A new technique is being trialled by ecologists on the NSW’s far south coast to find the elusive long-footed potoroo, and it stinks.
Minister for Environment James Griffin said scientists are searching for evidence of the critically endangered species by searching through the poo of their predators, which include cats, foxes, dingoes and quolls.
“While it’s a crap job, this new technique is also an innovative way to find out whether the long-footed potoroo is still present in the South East Forests,” Mr Griffin said.
“While we know this species inhabited forests in the State’s south-east in the early 1990’s, the long-footed potoroo has not been detected since then in NSW and we’ve never done a long-term survey to confirm whether they still exist.
“Finding long-footed potoroo DNA in predator scats would confirm the species still exists in NSW and be a huge step forward for our conservation efforts.
“With the species on the brink of extinction and traditional survey methods failing to find the animal, there has never been a better time to think outside the box and trial this detection method.”
The long-footed potoroo is one of several likely locally extinct species that will be reintroduced to the NSW Government’s Nungatta feral-free rewilding site in South East Forest National Park, near Bombala.
Not to be confused with the long-nosed potoroo, which is still found in some areas of the NSW south-east, the long-footed potoroo was last recorded through hair samples in the early 1990s.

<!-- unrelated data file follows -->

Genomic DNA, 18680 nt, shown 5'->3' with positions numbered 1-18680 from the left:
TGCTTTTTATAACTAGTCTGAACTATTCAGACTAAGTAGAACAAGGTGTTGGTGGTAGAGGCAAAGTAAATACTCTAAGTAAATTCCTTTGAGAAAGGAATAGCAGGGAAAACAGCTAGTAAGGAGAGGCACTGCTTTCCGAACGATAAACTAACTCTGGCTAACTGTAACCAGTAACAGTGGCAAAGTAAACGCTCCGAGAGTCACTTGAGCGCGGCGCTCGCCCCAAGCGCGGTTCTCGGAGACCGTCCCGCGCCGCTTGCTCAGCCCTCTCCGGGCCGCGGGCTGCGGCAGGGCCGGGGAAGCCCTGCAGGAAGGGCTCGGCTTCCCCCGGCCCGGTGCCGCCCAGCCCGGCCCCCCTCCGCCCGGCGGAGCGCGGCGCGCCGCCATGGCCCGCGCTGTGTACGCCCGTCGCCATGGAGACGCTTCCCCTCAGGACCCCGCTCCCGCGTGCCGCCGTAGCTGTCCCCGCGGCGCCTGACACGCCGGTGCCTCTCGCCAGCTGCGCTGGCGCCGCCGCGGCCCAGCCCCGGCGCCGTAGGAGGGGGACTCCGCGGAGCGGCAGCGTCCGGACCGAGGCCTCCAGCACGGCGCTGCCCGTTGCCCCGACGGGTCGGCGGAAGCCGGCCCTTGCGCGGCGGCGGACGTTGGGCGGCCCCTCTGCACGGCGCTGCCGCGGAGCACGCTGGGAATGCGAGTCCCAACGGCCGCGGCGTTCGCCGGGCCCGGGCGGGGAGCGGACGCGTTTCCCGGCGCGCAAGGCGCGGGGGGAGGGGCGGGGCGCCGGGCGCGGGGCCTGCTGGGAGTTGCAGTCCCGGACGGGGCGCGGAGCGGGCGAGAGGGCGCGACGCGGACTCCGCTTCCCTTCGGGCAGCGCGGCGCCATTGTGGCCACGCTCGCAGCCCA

Over the next year, scientists from the NSW Government’s Saving our Species program will collect 1,000 predator scat samples from South East Forest National Park.
They will use environmental DNA technology (eDNA) to analyse scats and confirm if the long-footed potoroo still exists in their known habitat.
This work is part of the NSW Government’s Saving our Species program, which is backed by a $175 million commitment over 10 years.
Department of Planning and Environment Senior Threatened Species Officer Dr Joss Bentley has so far collected 100 scats from the South East Forest National Park.
“I can’t say picking up poo is the most glamourous thing I have done in my career, but it’s an important new technique that may help us find species that are difficult to survey,” Dr Bentley said.
“We hope to eventually collect 1,000 scat samples and have partnered with EnviroDNA in Melbourne. We expect the results within 12 months with the best-case scenario identifying evidence of this elusive species.
“Either way the results will still give us an excellent understanding of the animals currently living in these forests and complement our existing understanding of species distribution, which will help inform the south coast’s first rewilding project.”
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Images: Department of Planning and Environment